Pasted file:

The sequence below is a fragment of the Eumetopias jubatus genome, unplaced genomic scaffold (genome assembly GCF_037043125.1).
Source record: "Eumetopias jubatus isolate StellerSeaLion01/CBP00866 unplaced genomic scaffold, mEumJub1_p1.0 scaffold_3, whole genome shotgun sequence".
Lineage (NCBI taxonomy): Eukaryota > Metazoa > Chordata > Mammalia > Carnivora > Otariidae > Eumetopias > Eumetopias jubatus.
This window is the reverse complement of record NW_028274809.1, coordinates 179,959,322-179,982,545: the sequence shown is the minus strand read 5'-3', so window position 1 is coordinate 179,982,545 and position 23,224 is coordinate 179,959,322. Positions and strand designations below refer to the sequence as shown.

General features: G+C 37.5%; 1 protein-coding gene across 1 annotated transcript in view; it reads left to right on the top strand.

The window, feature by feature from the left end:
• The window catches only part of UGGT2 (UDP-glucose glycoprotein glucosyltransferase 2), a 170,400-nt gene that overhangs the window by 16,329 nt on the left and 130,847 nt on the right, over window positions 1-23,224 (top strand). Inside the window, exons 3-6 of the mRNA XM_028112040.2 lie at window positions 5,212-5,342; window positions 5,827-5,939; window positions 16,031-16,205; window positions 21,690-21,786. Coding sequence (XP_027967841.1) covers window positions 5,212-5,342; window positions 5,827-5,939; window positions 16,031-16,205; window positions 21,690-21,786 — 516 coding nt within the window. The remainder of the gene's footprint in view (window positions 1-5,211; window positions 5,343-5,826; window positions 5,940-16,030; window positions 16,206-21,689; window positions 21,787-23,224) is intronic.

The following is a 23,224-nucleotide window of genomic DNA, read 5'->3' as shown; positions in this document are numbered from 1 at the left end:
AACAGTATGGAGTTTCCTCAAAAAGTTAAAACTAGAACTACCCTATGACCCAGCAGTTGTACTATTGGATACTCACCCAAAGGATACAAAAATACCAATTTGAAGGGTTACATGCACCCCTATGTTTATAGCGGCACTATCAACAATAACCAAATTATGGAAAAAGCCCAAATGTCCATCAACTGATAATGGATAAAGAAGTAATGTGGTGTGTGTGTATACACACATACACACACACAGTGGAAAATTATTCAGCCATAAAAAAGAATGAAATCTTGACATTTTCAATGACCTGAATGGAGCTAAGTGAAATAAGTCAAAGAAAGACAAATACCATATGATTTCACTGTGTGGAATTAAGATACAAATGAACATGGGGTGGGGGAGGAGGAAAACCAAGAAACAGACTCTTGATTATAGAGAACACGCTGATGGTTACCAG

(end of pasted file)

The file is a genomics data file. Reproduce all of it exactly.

The sequence below is a fragment of the Eumetopias jubatus genome, unplaced genomic scaffold (genome assembly GCF_037043125.1).
Source record: "Eumetopias jubatus isolate StellerSeaLion01/CBP00866 unplaced genomic scaffold, mEumJub1_p1.0 scaffold_3, whole genome shotgun sequence".
Lineage (NCBI taxonomy): Eukaryota > Metazoa > Chordata > Mammalia > Carnivora > Otariidae > Eumetopias > Eumetopias jubatus.
This window is the reverse complement of record NW_028274809.1, coordinates 179,959,322-179,982,545: the sequence shown is the minus strand read 5'-3', so window position 1 is coordinate 179,982,545 and position 23,224 is coordinate 179,959,322. Positions and strand designations below refer to the sequence as shown.

General features: G+C 37.5%; 1 protein-coding gene across 1 annotated transcript in view; it reads left to right on the top strand.

The window, feature by feature from the left end:
• The window catches only part of UGGT2 (UDP-glucose glycoprotein glucosyltransferase 2), a 170,400-nt gene that overhangs the window by 16,329 nt on the left and 130,847 nt on the right, over window positions 1-23,224 (top strand). Inside the window, exons 3-6 of the mRNA XM_028112040.2 lie at window positions 5,212-5,342; window positions 5,827-5,939; window positions 16,031-16,205; window positions 21,690-21,786. Coding sequence (XP_027967841.1) covers window positions 5,212-5,342; window positions 5,827-5,939; window positions 16,031-16,205; window positions 21,690-21,786 — 516 coding nt within the window. The remainder of the gene's footprint in view (window positions 1-5,211; window positions 5,343-5,826; window positions 5,940-16,030; window positions 16,206-21,689; window positions 21,787-23,224) is intronic.

The following is a 23,224-nucleotide window of genomic DNA, read 5'->3' as shown; positions in this document are numbered from 1 at the left end:
AACAGTATGGAGTTTCCTCAAAAAGTTAAAACTAGAACTACCCTATGACCCAGCAGTTGTACTATTGGATACTCACCCAAAGGATACAAAAATACCAATTTGAAGGGTTACATGCACCCCTATGTTTATAGCGGCACTATCAACAATAACCAAATTATGGAAAAAGCCCAAATGTCCATCAACTGATAATGGATAAAGAAGTAATGTGGTGTGTGTGTATACACACATACACACACACAGTGGAAAATTATTCAGCCATAAAAAAGAATGAAATCTTGACATTTTCAATGACCTGAATGGAGCTAAGTGAAATAAGTCAAAGAAAGACAAATACCATATGATTTCACTGTGTGGAATTAAGATACAAATGAACATGGGGTGGGGGAGGAGGAAAACCAAGAAACAGACTCTTGATTATAGAGAACACGCTGATGGTTACCAG